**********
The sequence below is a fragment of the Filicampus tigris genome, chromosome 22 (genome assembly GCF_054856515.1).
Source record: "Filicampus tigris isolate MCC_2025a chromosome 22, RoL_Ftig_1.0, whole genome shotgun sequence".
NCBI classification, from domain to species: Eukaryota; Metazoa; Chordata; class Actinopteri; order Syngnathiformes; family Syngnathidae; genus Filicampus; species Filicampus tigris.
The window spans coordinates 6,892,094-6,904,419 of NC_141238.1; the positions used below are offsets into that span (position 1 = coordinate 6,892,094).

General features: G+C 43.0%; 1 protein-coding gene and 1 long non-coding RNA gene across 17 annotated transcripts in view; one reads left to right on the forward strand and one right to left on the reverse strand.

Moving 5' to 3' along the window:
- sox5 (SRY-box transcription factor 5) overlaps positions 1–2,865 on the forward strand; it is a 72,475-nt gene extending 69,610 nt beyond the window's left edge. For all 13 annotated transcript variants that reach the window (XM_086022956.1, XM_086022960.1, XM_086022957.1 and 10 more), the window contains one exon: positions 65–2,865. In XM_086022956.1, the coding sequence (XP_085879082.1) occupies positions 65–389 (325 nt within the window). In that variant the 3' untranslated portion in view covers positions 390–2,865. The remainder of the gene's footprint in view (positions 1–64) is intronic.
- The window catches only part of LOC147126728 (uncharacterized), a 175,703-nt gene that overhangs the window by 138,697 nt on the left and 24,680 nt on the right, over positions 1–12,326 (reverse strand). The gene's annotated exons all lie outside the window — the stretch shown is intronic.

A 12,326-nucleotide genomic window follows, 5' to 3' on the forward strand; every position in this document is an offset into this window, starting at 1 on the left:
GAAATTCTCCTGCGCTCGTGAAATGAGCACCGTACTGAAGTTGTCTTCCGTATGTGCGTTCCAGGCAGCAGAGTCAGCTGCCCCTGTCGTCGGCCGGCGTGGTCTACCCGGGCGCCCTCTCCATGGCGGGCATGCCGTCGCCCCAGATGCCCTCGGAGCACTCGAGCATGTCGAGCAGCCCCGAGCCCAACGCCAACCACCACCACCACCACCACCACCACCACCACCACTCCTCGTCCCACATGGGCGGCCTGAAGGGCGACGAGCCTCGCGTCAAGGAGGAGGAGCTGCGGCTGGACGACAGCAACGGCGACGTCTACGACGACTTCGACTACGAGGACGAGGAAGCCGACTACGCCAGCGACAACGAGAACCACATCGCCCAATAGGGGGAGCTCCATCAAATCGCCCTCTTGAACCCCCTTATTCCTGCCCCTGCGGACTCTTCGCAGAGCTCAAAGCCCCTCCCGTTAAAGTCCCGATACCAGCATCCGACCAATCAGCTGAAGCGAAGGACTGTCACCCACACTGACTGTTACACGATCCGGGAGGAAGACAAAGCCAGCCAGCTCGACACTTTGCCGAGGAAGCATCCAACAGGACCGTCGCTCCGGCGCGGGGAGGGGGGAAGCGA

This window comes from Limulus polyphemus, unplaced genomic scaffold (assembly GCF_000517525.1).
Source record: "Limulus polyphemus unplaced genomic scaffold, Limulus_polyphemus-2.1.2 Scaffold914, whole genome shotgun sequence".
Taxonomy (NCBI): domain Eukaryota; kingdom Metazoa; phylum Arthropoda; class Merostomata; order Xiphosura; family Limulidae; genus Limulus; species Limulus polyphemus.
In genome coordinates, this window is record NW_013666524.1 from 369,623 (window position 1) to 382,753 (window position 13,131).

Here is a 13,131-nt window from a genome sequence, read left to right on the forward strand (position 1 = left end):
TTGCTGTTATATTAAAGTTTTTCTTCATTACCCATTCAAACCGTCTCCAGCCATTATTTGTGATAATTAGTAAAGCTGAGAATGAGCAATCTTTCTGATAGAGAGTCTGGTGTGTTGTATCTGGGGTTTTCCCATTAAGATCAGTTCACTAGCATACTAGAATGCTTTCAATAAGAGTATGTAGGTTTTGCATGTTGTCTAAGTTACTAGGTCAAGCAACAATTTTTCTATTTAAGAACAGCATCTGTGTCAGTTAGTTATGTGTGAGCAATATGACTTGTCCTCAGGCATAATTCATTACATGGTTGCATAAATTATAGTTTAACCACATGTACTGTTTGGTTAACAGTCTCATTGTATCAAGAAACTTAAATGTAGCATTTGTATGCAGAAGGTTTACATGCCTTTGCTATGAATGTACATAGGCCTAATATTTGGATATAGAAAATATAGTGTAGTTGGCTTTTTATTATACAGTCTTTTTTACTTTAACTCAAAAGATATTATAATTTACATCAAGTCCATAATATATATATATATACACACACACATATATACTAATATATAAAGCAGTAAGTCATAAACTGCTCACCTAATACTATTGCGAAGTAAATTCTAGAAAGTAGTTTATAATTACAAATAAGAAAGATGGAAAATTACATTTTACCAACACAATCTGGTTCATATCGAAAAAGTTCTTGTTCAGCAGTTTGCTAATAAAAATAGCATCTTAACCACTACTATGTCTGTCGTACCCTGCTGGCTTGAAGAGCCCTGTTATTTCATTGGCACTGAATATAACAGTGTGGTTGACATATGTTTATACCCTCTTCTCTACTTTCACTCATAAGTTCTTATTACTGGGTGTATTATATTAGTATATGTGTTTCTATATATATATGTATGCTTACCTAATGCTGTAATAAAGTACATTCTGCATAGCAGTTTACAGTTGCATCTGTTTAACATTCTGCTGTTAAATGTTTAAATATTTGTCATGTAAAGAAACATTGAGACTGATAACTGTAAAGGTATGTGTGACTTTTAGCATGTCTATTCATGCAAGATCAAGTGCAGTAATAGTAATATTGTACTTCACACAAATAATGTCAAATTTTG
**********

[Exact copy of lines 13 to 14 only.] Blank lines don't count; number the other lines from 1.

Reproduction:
Taxonomy (NCBI): domain Eukaryota; kingdom Metazoa; phylum Arthropoda; class Merostomata; order Xiphosura; family Limulidae; genus Limulus; species Limulus polyphemus.
In genome coordinates, this window is record NW_013666524.1 from 369,623 (window position 1) to 382,753 (window position 13,131).